However, after this major coastal storm the Wilson's prevailed and repaired the damage with their own hands.
Over the years, the country's economic troubles took a tool on the business bottom line. "The gas shortage in the 1970's was difficult" Wilson, Jr., said. With people being unable to afford basic items, traveling to the fishery was a luxury they were unable to justify. During this period, the Wilson's had a difficult time balancing the effects of rising costs against the prices customers had become accustomed.
While there were many obstacles to building a successful business, the Wilson's have seen many generations pass through their screen door. They have enjoyed the stories about each customer's particular experience. There are multitudes of stories about families enjoying the food as will as taking in the building's old time atmosphere. The remember coming with their folks, ordering their food, giving their initials, looking at the old photos of Keyport on the walls, and taking home a warm brown paper bag filled with delicious seafood. Generations have been served in the building. Couples have met in the legendary Good Friday lines and returned on their wedding day to celebrate with the Wilson family. Generations have endured the Christmas Eve lines to bring home cooked and fresh seafood for family gatherings. It is likely that the generations to come will continue to enjoy both the stories and the food of the Keyport Fishery.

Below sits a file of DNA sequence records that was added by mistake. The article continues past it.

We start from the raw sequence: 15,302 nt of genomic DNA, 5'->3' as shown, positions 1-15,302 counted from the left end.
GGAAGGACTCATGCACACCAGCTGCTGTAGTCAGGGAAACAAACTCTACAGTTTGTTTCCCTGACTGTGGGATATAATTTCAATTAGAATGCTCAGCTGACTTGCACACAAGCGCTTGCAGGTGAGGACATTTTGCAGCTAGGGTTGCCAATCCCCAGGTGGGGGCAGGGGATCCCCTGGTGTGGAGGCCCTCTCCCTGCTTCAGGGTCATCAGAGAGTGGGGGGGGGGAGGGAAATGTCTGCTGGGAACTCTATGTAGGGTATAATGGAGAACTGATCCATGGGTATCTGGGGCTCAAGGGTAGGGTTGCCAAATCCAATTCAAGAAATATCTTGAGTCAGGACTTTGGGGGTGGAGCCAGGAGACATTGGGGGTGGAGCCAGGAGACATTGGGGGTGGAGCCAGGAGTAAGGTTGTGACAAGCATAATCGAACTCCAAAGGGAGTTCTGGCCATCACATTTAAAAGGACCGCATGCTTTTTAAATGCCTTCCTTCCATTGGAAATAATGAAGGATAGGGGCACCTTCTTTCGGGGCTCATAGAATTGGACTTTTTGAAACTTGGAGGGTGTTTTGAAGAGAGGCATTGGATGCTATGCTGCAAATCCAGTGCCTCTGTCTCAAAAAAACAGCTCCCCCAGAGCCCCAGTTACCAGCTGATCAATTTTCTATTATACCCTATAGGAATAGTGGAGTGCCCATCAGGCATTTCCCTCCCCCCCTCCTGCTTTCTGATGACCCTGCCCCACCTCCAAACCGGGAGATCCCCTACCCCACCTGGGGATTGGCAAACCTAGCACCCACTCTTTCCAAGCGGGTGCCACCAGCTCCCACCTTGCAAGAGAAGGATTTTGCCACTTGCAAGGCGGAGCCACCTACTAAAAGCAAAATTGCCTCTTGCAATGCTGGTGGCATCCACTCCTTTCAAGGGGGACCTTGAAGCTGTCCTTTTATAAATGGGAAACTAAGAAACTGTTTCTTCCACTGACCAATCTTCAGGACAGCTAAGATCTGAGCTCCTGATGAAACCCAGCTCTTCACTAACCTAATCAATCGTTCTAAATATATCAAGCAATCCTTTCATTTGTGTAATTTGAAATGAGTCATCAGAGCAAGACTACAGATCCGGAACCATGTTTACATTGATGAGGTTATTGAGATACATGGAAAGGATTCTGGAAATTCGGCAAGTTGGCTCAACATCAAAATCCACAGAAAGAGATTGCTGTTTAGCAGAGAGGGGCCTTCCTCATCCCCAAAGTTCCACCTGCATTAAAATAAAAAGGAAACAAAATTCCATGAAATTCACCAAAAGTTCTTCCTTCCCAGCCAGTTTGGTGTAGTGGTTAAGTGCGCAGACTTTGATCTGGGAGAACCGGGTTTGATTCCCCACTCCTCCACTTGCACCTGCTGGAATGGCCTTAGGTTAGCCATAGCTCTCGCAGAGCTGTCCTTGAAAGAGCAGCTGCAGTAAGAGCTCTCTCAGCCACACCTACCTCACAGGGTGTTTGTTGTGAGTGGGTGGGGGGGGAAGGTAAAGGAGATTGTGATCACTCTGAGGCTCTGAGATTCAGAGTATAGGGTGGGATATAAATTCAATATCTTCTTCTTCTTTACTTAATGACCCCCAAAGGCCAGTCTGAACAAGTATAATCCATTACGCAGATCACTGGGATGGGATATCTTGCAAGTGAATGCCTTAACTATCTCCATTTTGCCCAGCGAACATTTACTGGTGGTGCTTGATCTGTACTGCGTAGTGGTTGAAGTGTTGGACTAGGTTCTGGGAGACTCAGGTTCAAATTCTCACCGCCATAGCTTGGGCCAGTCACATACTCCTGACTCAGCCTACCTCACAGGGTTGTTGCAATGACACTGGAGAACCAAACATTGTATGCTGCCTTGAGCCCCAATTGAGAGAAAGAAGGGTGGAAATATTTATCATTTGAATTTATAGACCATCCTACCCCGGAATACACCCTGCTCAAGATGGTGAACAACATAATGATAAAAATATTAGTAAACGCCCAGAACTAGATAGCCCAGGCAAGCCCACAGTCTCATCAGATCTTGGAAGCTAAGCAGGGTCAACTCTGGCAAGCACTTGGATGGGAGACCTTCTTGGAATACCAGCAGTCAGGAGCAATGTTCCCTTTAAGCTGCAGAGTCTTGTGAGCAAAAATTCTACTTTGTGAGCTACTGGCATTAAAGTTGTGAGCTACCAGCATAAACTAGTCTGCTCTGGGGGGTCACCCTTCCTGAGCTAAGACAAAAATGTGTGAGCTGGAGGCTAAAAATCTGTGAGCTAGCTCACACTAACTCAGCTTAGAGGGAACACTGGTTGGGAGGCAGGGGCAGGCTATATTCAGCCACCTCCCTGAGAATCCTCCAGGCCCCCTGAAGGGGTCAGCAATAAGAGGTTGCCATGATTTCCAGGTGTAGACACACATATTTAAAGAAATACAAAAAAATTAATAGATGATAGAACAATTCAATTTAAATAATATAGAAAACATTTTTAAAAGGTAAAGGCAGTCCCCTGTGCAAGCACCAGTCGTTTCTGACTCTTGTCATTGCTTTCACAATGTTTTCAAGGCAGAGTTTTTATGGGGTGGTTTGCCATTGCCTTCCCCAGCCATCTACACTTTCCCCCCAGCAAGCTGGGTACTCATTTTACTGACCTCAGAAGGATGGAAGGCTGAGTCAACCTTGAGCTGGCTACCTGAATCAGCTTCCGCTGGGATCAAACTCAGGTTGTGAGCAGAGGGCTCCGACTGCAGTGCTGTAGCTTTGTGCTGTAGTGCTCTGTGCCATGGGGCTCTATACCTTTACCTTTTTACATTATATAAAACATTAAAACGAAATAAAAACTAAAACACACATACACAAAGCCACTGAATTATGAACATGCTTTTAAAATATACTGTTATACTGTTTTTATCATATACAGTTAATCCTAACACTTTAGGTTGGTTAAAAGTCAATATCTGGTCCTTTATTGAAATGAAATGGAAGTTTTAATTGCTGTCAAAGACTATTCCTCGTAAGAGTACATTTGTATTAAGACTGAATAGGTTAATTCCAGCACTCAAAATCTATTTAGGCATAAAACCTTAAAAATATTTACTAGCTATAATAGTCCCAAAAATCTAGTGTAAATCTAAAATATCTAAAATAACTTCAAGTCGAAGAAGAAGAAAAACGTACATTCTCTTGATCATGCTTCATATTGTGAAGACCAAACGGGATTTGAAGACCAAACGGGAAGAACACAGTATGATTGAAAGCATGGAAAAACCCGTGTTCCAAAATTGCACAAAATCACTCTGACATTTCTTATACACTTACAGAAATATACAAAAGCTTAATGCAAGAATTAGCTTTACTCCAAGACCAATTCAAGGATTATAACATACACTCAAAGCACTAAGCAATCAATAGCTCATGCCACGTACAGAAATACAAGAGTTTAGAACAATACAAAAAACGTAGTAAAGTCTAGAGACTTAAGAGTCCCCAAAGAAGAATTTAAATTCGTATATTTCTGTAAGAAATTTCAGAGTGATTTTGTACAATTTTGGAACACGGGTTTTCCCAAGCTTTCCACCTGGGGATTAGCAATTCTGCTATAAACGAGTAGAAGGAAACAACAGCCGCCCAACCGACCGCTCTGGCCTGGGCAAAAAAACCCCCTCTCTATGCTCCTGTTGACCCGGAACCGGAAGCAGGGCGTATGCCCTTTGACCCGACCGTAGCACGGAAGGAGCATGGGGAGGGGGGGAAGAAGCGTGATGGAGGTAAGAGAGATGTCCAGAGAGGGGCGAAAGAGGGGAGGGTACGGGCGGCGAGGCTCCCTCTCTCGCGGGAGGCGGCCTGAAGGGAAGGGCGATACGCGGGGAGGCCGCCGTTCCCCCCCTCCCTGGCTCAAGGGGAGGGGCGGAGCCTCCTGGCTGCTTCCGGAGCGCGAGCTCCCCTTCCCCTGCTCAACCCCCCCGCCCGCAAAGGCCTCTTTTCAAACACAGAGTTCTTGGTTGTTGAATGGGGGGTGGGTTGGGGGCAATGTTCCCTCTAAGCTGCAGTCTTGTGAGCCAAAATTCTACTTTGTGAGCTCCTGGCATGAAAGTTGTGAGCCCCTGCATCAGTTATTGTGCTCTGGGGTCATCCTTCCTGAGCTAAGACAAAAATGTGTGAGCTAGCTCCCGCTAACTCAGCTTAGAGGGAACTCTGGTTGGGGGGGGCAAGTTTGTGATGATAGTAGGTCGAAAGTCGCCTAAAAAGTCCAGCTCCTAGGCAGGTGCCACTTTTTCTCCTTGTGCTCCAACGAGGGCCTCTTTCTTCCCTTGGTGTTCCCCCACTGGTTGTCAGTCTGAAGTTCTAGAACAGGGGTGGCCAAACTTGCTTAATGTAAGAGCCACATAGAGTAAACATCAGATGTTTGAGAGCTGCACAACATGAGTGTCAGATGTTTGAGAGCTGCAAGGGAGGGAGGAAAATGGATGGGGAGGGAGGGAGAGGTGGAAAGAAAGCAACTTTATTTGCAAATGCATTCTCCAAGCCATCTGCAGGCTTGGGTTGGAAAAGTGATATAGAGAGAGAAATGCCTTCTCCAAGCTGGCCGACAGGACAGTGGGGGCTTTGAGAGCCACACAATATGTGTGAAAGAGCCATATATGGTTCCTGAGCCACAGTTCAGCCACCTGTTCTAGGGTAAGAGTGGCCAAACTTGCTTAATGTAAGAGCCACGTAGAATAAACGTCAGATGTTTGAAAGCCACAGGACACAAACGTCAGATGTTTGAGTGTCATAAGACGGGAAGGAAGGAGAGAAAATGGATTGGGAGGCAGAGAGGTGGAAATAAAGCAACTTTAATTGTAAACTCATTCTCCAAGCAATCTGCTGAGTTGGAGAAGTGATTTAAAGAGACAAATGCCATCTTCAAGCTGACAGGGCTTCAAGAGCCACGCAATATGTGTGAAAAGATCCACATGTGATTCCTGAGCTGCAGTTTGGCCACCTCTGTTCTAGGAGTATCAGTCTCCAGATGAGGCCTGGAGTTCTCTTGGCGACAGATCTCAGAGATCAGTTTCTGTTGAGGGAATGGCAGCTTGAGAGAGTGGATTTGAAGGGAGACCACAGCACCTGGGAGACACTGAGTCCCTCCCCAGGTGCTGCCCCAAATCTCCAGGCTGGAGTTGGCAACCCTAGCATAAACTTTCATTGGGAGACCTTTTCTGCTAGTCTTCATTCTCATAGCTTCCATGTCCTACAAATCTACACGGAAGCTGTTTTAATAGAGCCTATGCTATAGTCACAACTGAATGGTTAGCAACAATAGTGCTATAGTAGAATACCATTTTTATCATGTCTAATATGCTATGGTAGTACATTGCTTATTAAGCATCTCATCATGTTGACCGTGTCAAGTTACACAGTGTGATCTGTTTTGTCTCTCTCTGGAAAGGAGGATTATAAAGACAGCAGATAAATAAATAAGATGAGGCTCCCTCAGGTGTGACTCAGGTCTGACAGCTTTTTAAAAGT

Cooked SEAFOOD TO TAKEOUT
Wilson, Sr., worked at the Keyport Fishery until the age of seventy nine, a remarkable period of sixty nine years. He passed away in 1991, at the age of eighty seven. Throughout the years, Wilson, Jr., and his wife Peggy would endure numerous heart related illnesses. In 2001, weary from health related issues and looking to enjoy their remaining years, Wilson, Jr., and Peggy decided it was time to retire. Later that year Michael Nosti contacted the Wilsons to purchase the business. Shortly after their initial conversation, the Wilsons came to an agreement with Mr. Nosti in February, 2002. On May 10, 2002 the Keyport Fishery was sold. The sale marked the end of an amazing 65 year proprietorship. However, it marked the beginning of a peaceful retirement for both Robert and Peggy for many years to come.
On May 10, 2002 the Fishery may have changed hands, but the commitment to serve the freshest, best quality fish at a fair price continues on. Our family has been customers for over forty years and realize we didn't have to "reinvent the wheel" by changing things. We kept the same vendors and recipes. We added some additions to the menu including homemade soups, Manhattan Clam Chowder, New England Clam Chowder, New Orleans Shrimp & Scallop Soup, Whiting, Tilapia, Sandwiches & Platters, Homemade Crab Cakes, Fried Calamari with homemade Marinara Sauce, Lobster Rolls, and Fresh Shrimp Cocktail.
We had a devastating fire in August 2006, caused by a cigarette which rolled under the 100 year old building, causing the fire. With the help of a lot of people in the town and friends we rebuilt the Fishery keeping everything the same.
Fresh FISH MARKET
We would love to have your company, come and enjoy this historic eatery down by the waterfront in Keyport.
Thank you to all our loyal customers old and new, we appreciate your patronage.